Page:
Of the models I looked at over the summer, Sony had the smallest body. I tried several out in the store, and I went with the Sony NEX-3, even though it had a slightly less comfortable grip than the NEX-5 and has less resolution on video recording. I was actually leaning toward the NEX-5, but I happened to find an open box model for the NEX-3 at the local Best Buy. Score!


Image I shot at Maker Faire from the Sony NEX-3

Mirrorless Disadvantages

Are your shots going to end up looking as great as they do from a fancy dSLR? Probably not. There’s still a small gap in quality, although that will probably decrease in future years. I can still take some fantastic photos, but I still end up with a few more blurry shots than I would with a dSLR, and it doesn’t perform nearly as well in low light situations. (Bad news for the convention costume contest.)

The lenses, although interchangeable, are still pretty pricey, so if you get more than one lens, as I did, you’re still looking at spending more than $200 over the initial camera price. On top of that, there’s not a huge selection of lenses being offered for these cameras right now. With Sony, there are pretty much only two choices. Hopefully they’ll announce more in January.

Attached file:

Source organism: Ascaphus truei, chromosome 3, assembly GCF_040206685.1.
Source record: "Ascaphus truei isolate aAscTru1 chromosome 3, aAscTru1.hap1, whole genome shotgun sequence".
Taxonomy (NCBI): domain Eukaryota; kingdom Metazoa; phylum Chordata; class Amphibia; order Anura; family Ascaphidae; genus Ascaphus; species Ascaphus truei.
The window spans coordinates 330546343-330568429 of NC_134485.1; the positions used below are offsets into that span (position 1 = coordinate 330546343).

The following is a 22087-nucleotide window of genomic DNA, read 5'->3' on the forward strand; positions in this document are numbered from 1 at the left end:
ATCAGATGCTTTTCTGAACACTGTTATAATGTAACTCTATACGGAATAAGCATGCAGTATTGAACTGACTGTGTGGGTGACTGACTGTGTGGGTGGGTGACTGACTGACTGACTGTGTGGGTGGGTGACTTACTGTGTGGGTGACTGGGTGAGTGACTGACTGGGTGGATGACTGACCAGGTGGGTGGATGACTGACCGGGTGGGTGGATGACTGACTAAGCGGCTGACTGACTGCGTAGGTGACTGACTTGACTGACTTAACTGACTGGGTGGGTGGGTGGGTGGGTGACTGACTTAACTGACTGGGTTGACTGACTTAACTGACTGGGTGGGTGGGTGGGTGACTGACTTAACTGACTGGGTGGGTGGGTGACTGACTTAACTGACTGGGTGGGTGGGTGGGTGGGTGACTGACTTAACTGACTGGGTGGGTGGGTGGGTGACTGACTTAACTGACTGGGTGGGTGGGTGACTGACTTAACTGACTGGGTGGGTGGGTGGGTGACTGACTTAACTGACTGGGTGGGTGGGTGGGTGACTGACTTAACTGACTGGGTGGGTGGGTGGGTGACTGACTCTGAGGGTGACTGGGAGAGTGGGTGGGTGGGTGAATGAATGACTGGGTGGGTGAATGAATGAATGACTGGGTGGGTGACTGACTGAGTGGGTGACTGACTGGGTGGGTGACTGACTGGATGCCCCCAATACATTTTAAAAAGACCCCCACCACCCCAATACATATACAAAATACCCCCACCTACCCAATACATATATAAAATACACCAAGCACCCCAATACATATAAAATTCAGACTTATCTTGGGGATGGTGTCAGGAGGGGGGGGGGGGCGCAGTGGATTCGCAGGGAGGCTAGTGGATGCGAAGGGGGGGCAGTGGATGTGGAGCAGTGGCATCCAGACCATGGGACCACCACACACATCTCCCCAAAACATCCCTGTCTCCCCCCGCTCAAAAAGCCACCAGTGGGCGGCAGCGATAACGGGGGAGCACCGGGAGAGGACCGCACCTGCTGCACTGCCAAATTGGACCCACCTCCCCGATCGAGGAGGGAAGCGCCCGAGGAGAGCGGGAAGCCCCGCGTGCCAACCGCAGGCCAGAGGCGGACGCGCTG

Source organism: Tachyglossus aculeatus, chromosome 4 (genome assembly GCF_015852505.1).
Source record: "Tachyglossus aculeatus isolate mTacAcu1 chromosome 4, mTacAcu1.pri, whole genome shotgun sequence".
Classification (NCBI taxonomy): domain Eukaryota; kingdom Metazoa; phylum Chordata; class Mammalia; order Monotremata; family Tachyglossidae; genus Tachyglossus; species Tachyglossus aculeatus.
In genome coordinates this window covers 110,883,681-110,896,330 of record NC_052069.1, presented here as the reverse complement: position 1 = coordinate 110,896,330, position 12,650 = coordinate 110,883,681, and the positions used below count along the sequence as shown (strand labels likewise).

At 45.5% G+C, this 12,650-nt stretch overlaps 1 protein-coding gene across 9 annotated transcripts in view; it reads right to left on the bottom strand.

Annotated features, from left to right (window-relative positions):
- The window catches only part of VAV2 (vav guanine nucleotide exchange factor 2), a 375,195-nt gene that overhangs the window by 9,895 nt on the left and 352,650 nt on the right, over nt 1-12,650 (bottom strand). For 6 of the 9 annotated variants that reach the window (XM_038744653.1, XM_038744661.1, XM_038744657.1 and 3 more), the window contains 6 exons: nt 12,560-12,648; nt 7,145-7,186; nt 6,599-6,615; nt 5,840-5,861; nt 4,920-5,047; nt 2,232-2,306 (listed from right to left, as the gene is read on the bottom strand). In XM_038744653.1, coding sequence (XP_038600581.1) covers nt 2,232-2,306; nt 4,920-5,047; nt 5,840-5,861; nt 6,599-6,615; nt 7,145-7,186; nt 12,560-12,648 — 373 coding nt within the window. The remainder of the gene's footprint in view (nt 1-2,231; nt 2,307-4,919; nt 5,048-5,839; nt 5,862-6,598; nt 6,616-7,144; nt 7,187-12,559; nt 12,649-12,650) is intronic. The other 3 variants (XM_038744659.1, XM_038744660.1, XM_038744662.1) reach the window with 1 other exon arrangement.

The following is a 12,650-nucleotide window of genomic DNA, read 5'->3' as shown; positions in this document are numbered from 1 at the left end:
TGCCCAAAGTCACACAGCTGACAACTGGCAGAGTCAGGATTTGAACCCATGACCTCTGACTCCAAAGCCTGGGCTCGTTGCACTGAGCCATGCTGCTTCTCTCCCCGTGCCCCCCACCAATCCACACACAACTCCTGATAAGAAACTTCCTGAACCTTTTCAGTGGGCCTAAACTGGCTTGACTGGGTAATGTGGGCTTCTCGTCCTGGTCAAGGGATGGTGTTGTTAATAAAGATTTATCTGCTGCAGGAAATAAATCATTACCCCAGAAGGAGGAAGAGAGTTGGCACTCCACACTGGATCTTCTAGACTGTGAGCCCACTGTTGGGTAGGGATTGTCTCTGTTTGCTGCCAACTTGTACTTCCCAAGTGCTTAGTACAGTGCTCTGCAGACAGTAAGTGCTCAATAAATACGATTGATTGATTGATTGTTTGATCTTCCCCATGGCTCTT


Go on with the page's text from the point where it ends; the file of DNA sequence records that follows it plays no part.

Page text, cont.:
You’ll also find that camera accessories are designed for either point-and-shoots or for large camera bodies. My camera swims in the camera bag I used to use with my old SLR. At the same time, it’s still much larger than a point and shoot, so this isn’t something you can slip in a jacket pocket like you can with your phone or a compact point and shoot.


An interesting thing seems to have happened to the video camera. I know a lot of folks who shoot video, and many of them have stopped using dedicated video cameras. You can shoot video on most (if not all) of these video cameras, and it usually ends up looking pretty great. Get a tripod and big enough memory card, and you really don’t need to buy another dedicated video camera. If you want to shoot video, look for a camera that allows you to hook up your own mic.

Bottom Line

If  you’re like me and not a pro photographer, but you do need to have better quality photos, a mirrorless interchangeable lens system is a good compromise. You end up with a camera light enough to hold in one hand, and you can still get good shots. This summer when I went on vacation, I took my Sony NEX and the smaller 16mm wide-angle “pancake lens.”  I stored the camera in a camera bag insert that fit inside my purse, so there was no separate camera bag to schlep around and advertise to the world that I was carrying a camera.

I handed my daughter the camera several times, and she ended up getting a purple ribbon at the county fair for this picture:

The Heart of Paris
Shot by my daughter

I’m not sure I’d have trusted her with a heavy dSLR, but then she’s never learned how to use a viewfinder, so I’m not sure she would have gotten the shot. In her world, cameras always use the display screen on the back, and they usually also make phone calls. Eventually, that will be our world, too.